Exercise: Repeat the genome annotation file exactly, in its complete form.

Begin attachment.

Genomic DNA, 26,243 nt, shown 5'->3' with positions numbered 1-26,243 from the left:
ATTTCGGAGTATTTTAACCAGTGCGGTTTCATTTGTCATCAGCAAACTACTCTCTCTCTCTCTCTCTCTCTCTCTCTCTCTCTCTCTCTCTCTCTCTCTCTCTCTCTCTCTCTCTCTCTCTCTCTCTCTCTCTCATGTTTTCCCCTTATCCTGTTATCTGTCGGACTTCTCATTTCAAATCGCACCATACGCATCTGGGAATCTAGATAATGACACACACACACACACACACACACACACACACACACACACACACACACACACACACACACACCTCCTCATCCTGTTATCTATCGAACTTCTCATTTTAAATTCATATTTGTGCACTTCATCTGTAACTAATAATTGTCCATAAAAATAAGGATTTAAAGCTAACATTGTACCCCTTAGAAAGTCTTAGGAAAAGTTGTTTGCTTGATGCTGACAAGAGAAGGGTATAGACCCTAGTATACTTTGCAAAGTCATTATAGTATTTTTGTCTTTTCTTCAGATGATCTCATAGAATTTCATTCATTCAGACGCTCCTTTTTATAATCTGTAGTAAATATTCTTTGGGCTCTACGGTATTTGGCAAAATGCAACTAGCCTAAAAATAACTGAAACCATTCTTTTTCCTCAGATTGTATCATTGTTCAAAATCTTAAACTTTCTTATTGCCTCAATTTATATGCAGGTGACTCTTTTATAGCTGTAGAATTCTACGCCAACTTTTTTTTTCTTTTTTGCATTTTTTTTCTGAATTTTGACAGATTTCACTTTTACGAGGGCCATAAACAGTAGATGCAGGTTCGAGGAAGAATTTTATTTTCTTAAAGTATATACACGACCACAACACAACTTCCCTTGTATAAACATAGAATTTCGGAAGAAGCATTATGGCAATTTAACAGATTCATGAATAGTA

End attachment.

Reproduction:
Genomic DNA, 26,243 nt, shown 5'->3' with positions numbered 1-26,243 from the left:
ATTTCGGAGTATTTTAACCAGTGCGGTTTCATTTGTCATCAGCAAACTACTCTCTCTCTCTCTCTCTCTCTCTCTCTCTCTCTCTCTCTCTCTCTCTCTCTCTCTCTCTCTCTCTCTCTCTCTCTCTCTCTCTCATGTTTTCCCCTTATCCTGTTATCTGTCGGACTTCTCATTTCAAATCGCACCATACGCATCTGGGAATCTAGATAATGACACACACACACACACACACACACACACACACACACACACACACACACACACACACACACACCTCCTCATCCTGTTATCTATCGAACTTCTCATTTTAAATTCATATTTGTGCACTTCATCTGTAACTAATAATTGTCCATAAAAATAAGGATTTAAAGCTAACATTGTACCCCTTAGAAAGTCTTAGGAAAAGTTGTTTGCTTGATGCTGACAAGAGAAGGGTATAGACCCTAGTATACTTTGCAAAGTCATTATAGTATTTTTGTCTTTTCTTCAGATGATCTCATAGAATTTCATTCATTCAGACGCTCCTTTTTATAATCTGTAGTAAATATTCTTTGGGCTCTACGGTATTTGGCAAAATGCAACTAGCCTAAAAATAACTGAAACCATTCTTTTTCCTCAGATTGTATCATTGTTCAAAATCTTAAACTTTCTTATTGCCTCAATTTATATGCAGGTGACTCTTTTATAGCTGTAGAATTCTACGCCAACTTTTTTTTTCTTTTTTGCATTTTTTTTCTGAATTTTGACAGATTTCACTTTTACGAGGGCCATAAACAGTAGATGCAGGTTCGAGGAAGAATTTTATTTTCTTAAAGTATATACACGACCACAACACAACTTCCCTTGTATAAACATAGAATTTCGGAAGAAGCATTATGGCAATTTAACAGATTCATGAATAGTA